Slashdot must be getting desperate. Yesterday they had a lengthy discussion on the Future of Emacs, and today they had yet another discussion as to whether Java is so 90s. Meanwhile, tonight at the SDForum Emerging Tech SIG, we heard Tom Hill (founder of the SDForum Java SIG) talk about Ruby on Rails, the hottest new software technology on the block.
Ruby is another of those object oriented scripting language that is apparently typeless but seems to always do what is expected without overspecification. Rails is a web application framework written in Ruby that is also designed to do just the right thing. Together they make a terrific base for web based applications. All you need is Ruby on Rails, a database, a web server and a little development time and you are in business.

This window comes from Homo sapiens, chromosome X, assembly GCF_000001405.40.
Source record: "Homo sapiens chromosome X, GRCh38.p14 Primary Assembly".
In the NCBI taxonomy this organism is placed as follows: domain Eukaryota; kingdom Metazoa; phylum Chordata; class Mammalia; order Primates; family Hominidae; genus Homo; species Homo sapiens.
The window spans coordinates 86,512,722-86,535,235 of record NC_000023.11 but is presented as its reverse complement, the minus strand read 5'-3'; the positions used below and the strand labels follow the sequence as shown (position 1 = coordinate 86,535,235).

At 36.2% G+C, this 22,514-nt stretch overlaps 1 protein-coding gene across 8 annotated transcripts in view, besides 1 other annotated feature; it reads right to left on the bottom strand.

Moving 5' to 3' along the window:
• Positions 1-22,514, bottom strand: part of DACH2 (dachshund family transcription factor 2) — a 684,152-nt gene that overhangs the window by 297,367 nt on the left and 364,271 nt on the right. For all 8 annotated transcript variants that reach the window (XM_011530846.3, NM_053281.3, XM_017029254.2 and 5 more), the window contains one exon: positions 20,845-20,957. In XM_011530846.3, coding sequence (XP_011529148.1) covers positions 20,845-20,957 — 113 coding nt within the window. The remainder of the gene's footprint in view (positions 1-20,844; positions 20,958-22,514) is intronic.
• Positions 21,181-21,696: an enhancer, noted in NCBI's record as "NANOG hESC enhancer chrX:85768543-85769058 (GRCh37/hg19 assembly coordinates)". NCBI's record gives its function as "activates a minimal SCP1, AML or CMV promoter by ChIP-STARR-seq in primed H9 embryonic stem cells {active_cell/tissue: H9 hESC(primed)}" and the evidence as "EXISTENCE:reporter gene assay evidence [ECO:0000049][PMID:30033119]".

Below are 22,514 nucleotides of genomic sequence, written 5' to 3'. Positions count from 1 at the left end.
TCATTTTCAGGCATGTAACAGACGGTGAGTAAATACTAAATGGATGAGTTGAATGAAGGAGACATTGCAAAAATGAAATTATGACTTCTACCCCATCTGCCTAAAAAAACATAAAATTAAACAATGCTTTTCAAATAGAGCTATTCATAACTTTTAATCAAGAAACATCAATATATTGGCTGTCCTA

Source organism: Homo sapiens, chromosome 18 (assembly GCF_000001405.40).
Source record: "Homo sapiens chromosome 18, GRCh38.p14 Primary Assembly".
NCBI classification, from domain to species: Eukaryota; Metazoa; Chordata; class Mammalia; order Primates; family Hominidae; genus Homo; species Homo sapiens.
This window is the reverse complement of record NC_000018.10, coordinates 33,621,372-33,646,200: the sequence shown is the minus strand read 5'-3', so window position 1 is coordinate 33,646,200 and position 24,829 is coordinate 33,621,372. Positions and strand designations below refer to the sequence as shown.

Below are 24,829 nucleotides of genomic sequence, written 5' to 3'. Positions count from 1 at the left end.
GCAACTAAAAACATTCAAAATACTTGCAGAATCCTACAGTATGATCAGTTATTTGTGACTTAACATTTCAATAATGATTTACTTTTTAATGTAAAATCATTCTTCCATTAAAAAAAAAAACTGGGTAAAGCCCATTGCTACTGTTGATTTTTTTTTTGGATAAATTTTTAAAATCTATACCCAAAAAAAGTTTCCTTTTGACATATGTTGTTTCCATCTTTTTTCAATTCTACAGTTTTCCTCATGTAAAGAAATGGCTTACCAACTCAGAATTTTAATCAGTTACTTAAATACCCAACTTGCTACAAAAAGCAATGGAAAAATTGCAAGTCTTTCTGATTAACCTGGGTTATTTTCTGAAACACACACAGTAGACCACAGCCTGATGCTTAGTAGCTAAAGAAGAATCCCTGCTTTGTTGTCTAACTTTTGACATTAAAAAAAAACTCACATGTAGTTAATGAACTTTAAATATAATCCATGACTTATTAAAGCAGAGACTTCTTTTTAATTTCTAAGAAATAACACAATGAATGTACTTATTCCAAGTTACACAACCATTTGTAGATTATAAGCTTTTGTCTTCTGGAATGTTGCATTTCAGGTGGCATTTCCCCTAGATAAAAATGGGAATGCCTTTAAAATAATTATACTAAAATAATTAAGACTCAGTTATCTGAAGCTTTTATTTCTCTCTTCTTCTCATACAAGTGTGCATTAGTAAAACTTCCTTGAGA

Tom touched on many interesting topics during his presentation. The one that struck me is the treatment of persistence in Ruby compared to say Hibernate. Hibernate is a Java framework that I mentioned in my last post for persisting Java objects in a database. With Hibernate you specify the object in Java and also specify the database schema and Hibernate does the mapping and transference between these two representations.
In Ruby, the ActiveRecord component gets the object specification from the database schema and creates an object based on the database record structure. There is only one specification of the object structure, so there is no problem with synchronization of specifications. Moreover, the Ruby object automatically adjusts to changes in the database schema without necessarily needing changes to the program.
In practice, a database needs its schema otherwise it would not know how to access and deliver its data. In this light, having the application language bend to use the database schema for its object structure seems sensible, and Ruby makes it seamless.